HOUSING RIGHTS AND RESOURCES
EVICTION and FORECLOSURE MORATORIUM
There is a moratorium on evictions in New York State until January 15, 2022. Tenants seeking protection from eviction must submit a Hardship Declaration form, indicating that they experienced a financial hardship during COVID-19 (from March 7, 2020 to January 15, 2022). Landlords are required to serve a copy of the Hardship Declaration on the tenant in the tenant’s primary language along with any other type of notice required by lease, agreement, or law, prior to initiating an eviction proceeding. Landlords can evict tenants who do not submit a hardship declaration, as well as tenants that are proven to have caused significant damage to the property or have been persistently and unreasonably engaging in behavior that substantially infringes on the use and enjoyment of other tenants or causes a substantial safety hazard to other tenants. Tenants are also protected from eviction if they have an application pending for rental assistance under the ERAP program, as eviction cases must be paused when a rental assistance application is pending, until there is a final determination made on the rental assistance application.
There is also a moratorium on residential foreclosure proceedings and tax lien sales until January 15, 2022. Homeowners and small landlords who own 10 or fewer residential dwellings can file Hardship Declarations with their mortgage lender, other foreclosing party, or a court that would prevent a foreclosure.
Tenants seeking to use the eviction moratorium must submit a hardship declaration and/or submit a rental assistance application under the ERAP program. The hardship declaration is a document explaining the source of the hardship. Hardship Declarations in both eviction and foreclosure matters are available in English and Spanish via the NYS Unified Court System. For assistance submitting your hardship declaration form or other rental support, see the resources below.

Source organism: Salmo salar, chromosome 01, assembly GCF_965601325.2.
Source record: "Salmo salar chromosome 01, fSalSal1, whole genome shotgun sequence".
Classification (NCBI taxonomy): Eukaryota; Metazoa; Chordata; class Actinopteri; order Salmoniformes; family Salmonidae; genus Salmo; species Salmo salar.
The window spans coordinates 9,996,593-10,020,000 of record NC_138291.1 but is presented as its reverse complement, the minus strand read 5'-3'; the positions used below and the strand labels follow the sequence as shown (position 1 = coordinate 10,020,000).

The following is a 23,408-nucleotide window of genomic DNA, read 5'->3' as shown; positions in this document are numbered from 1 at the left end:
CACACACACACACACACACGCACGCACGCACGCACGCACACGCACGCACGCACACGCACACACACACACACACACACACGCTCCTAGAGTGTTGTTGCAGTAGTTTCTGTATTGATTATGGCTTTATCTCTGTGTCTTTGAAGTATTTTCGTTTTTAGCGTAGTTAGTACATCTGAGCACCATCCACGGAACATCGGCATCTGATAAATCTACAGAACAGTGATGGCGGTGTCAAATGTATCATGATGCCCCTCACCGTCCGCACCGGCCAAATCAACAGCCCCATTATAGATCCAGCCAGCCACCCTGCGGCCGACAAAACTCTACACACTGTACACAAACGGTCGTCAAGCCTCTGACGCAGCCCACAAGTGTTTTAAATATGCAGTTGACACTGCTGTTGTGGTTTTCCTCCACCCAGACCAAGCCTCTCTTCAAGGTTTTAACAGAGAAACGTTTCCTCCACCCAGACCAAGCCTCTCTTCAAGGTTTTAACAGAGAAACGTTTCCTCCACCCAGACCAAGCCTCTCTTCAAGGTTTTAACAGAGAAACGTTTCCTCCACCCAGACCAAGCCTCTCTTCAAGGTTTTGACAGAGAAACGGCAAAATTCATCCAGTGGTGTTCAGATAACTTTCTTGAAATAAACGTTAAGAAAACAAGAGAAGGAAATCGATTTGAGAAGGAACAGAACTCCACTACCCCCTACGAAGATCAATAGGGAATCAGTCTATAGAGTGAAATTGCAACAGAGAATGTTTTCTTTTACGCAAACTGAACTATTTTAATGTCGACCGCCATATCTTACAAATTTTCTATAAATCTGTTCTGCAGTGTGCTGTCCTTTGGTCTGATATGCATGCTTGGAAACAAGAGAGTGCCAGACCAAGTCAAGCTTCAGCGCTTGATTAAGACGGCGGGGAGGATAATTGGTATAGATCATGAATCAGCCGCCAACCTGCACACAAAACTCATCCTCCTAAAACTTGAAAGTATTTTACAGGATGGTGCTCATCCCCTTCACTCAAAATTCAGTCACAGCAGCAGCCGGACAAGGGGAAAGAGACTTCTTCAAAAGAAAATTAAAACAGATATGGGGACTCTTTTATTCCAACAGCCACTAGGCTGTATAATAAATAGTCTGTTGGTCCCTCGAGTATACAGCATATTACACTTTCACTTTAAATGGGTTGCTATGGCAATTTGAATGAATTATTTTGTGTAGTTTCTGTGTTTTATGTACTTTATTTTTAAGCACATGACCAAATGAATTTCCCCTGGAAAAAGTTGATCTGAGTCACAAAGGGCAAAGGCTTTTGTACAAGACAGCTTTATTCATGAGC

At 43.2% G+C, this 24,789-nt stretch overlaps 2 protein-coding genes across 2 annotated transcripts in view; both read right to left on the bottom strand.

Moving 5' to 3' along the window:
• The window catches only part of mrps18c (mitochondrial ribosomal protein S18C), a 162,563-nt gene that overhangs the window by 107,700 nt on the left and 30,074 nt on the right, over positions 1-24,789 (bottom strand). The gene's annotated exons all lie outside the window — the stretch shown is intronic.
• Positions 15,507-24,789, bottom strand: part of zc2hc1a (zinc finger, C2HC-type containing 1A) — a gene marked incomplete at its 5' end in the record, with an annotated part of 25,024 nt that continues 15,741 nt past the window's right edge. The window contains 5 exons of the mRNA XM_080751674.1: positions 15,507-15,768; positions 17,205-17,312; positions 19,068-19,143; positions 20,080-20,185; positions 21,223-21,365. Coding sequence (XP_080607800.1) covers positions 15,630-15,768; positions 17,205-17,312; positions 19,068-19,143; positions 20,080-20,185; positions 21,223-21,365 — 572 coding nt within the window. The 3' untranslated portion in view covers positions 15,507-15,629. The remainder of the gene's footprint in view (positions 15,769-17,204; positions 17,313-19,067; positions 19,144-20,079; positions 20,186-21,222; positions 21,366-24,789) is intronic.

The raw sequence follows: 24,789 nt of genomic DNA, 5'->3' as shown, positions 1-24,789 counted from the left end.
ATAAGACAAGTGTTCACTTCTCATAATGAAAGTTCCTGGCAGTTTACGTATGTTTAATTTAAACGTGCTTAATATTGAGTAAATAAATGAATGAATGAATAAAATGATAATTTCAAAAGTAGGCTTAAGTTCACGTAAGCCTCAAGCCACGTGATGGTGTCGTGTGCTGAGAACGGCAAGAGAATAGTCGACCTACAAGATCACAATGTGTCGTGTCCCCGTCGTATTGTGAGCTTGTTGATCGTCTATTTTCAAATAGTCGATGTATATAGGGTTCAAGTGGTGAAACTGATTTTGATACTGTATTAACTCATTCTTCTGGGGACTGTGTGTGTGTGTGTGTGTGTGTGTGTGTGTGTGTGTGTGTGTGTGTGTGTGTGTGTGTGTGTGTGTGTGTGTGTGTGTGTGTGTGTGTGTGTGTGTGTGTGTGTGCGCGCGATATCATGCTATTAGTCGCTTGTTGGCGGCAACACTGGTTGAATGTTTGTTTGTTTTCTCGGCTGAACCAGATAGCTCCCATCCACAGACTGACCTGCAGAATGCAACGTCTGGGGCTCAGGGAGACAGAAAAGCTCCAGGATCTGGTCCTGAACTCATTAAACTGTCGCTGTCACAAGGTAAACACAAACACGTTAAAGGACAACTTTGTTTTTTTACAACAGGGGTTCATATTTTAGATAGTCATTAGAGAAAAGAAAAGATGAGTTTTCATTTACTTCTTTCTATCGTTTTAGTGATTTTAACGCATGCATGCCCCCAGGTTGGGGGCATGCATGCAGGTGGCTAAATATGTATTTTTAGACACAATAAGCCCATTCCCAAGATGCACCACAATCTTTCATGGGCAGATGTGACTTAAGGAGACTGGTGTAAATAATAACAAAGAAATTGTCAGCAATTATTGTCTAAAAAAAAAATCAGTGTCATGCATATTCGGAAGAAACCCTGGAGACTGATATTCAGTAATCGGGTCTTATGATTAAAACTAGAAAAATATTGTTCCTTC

Use the Housing Justice For All Tool or one of the legal resources below to complete your hardship declaration.
- Legal Aid Society of Northeastern New York provides free legal services to people with low-income: 833-628-0087.
- Columbia County Fair Housing office offers free advice for housing discrimination and tenant’s rights: 518-828-0342.
- Columbia County Office of the Aging provides free legal services to seniors: 518-828-4258.
Emergency Rental Assistance Program (ERAP)
Program opened June 1, 2021- Now accepting applications
Department of Social Services (DSS)
DSS provides support for back rent, threat of eviction and/or security deposits. Recipients of Temporary Assistance contact your Temporary Assistance worker by phone or in-person. If you are not receiving Temporary Assistance and have an emergency need, apply for Emergency Assistance at DSS.
518-828-9411 or 25 Railroad Avenue, Hudson NY
Hudson Roots is a partnership between the City of Hudson and St. Catherine's Center for Children. Through Hudson Roots, St. Catherine's offers streamlined case management for Hudson residents seeking support with back rent, rental subsidies, and re-housing expenses. For households that may not be eligible for existing sources of assistance like DSS, and Hudson Roots has an emergency relief fund for low and moderate income Hudson households (at 80% AMI or below) at risk of displacement due to financial hardship.
Interested residents should contact Dave Healy via phone: (518) 728-7239, or email: firstname.lastname@example.org.
St Catherine's Center for Children
Galvan Housing Resources
HOME MAINTENANCEColumbia County Department of Health Healthy Neighborhoods Program - safety inspection, referrals, and free products
Home Energy Assistance Program (HEAP)
HOME OWNERSHIPColumbia Opportunities Weatherization Assistance Program
RUPCO First-Time Homebuyers Program
ANTI-DISPLACEMENT LEARNING GRANT
Execution of the grant strategies to prevent displacement began in Spring 2021. Key strategies include the creation and seeding of a Housing Trust Fund, providing emergency rental relief through Hudson Roots, the development of a Affordable Housing Development Plan with Pattern for Progress, and the creation of a new Housing Justice Director position.
The Anti-Displacement Grant Progress Report: Q1 + 2 provides more information on grant activities during the first half of 2021.